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Big Data Attracts Big Dollars, New FacesBig Data Attracts Big Dollars, New Faces

The opportunity to turn customer and network analytics into dollar signs is attracting more startups with fresh funding and some big-name customers.

Sarah Thomas

October 10, 2013

5 Min Read
Big Data Attracts Big Dollars, New Faces

The opportunity in helping wireless operators parse through hoards of big-data (and make money on it) is attracting a rash of startups, each armed with fresh funding and claiming a unique value proposition.

The latest is Cinarra Systems, which announced a $4.5 million series A round of funding Thursday. The one-year-old company is not offering many details on its product plans, but it says its goal is to act as a mediator between operators and over-the-top (OTT) apps, bringing network intelligence to OTTs to improve their services.

Alex Zinin, CEO and co-founder of Cinarra, told us the Menlo Park, Calif., company is testing its technology with some Tier 1 operators. Cinarra's technology is two-fold: software that integrates within the operator network and a mediation platform that Cinarra hosts to aggregate the data from various operators, analyze it using a proprietary algorithm, and monetize it for application providers.

Zettics Corp., another startup you might not have heard of, is already serving the big-data needs of all four Tier 1 wireless operators in the US. It was formed in 2011 by the merger of GroundTruth and Umber Systems and has since raised $34 million in funding.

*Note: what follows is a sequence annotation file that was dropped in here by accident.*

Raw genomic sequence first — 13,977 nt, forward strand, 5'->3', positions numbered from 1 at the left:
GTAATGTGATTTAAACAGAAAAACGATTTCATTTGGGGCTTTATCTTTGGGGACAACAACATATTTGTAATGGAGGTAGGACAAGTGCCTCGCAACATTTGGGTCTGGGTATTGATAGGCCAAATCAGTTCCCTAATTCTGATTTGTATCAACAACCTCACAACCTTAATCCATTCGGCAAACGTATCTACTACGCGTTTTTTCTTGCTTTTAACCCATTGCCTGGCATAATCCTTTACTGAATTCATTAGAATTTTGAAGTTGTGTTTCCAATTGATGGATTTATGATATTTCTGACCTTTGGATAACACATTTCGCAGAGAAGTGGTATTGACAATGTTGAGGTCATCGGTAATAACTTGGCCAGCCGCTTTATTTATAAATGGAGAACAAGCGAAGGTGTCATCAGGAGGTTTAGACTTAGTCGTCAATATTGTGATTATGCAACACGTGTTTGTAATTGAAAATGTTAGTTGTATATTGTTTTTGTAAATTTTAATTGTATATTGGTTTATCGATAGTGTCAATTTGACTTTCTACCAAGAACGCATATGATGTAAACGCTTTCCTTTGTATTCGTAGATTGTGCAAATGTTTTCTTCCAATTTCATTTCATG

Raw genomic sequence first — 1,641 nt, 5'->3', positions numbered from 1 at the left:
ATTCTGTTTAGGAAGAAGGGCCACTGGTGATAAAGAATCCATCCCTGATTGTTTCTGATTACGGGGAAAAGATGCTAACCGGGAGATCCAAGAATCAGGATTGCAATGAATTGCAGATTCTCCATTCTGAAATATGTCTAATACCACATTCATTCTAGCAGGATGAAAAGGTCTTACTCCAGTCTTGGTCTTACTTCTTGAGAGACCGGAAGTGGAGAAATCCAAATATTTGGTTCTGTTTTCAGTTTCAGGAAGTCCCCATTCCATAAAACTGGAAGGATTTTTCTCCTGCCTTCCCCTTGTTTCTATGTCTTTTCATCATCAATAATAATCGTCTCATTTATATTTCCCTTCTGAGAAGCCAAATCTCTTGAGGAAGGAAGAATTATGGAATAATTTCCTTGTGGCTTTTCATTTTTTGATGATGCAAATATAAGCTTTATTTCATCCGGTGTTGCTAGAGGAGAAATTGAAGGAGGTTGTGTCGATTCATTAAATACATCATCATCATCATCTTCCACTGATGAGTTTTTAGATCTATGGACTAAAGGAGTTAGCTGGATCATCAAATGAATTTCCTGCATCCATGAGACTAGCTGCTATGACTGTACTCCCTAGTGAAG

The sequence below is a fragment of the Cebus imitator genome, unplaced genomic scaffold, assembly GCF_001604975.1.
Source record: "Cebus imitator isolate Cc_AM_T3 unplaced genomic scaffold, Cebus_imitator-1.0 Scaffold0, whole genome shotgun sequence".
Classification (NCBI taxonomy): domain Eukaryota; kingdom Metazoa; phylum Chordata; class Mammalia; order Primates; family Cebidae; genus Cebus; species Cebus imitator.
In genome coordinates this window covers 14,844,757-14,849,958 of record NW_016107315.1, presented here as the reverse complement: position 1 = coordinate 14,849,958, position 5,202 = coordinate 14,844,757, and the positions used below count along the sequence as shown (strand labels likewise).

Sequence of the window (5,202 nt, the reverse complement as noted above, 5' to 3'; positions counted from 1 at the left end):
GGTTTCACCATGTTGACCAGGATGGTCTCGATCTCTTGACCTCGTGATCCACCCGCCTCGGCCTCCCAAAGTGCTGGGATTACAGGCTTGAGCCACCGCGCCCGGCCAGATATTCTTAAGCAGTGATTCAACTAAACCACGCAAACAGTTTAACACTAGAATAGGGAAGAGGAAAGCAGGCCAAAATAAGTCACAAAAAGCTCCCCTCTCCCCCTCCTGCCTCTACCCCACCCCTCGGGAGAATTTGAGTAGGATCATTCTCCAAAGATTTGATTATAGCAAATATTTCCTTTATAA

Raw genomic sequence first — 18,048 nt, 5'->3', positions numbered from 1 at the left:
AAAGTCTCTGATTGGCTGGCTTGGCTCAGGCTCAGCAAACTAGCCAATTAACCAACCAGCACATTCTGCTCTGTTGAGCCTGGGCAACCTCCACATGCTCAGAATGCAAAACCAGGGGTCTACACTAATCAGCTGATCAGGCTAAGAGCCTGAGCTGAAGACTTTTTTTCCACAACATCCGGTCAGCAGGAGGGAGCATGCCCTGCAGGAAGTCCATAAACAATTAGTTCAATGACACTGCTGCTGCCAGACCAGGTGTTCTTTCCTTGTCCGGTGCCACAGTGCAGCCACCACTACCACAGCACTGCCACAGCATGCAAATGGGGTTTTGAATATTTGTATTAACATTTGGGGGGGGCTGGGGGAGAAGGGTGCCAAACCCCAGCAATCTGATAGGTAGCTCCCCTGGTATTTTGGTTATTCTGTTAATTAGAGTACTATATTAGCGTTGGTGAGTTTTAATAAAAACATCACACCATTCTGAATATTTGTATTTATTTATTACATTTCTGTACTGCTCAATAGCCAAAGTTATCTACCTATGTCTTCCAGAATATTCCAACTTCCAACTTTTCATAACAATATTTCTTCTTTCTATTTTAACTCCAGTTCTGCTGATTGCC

Unlike other new faces like Guavus Inc. , Zettics analyzes all the data that comes through operator networks. And it licenses software equipped with a patented dynamic learning engine to weed out the most important data to the mobile operators that they can monitor on their own. (See: That Big Data Sinking Feeling.)

Rather than alert an operator if a certain cell tower is running hot, Joe Levy, Zettics' vice president of strategic consulting, told us the software would describe what an individual subscriber is doing to overload it. If a customer calls in to complain that the person's data usage was reported incorrectly, Zettics platforms can quickly determine if that's true and why. Levy says there are 60 use cases for which that it can test.

Zettics is powering Verizon Wireless 's Precision Market Insights and Sprint Corp. (NYSE: S)'s Pinsight Media+ programs, both of which sell aggregated customer information to marketers looking to target their ads. Programs like this have come under fire for walking the fine line of privacy, but Levy says Zettics strictly filters information based on the operators' privacy guidelines through its Privacy Dial and whether they want it to be opt-in, like Verizon, or opt-out, like AT&T Inc. (NYSE: T). (See: JDSU Urges Ops to Sell Their Location Data and AT&T Eyes Big Data Revenues.)

Zettics is selling primarily to the operators' marketing division, rather than the network team, and Levy acknowledges that the two often don't work well together. But even though the operators can use the data as they wish -- to improve the customer experience or reduce churn -- the key aim today is clearly monetizing the data that operators have on hand. (See: Big Data: Telcos Can Capitalize on Home Turf.)

"Carriers are large, complex organizations that have a hard time sharing stuff," Levy said. "Our platform enables the data fundamentally coming off the network to be really well used by other groups. Our aim is not to break down silos, but helps marketing to use the data that network has."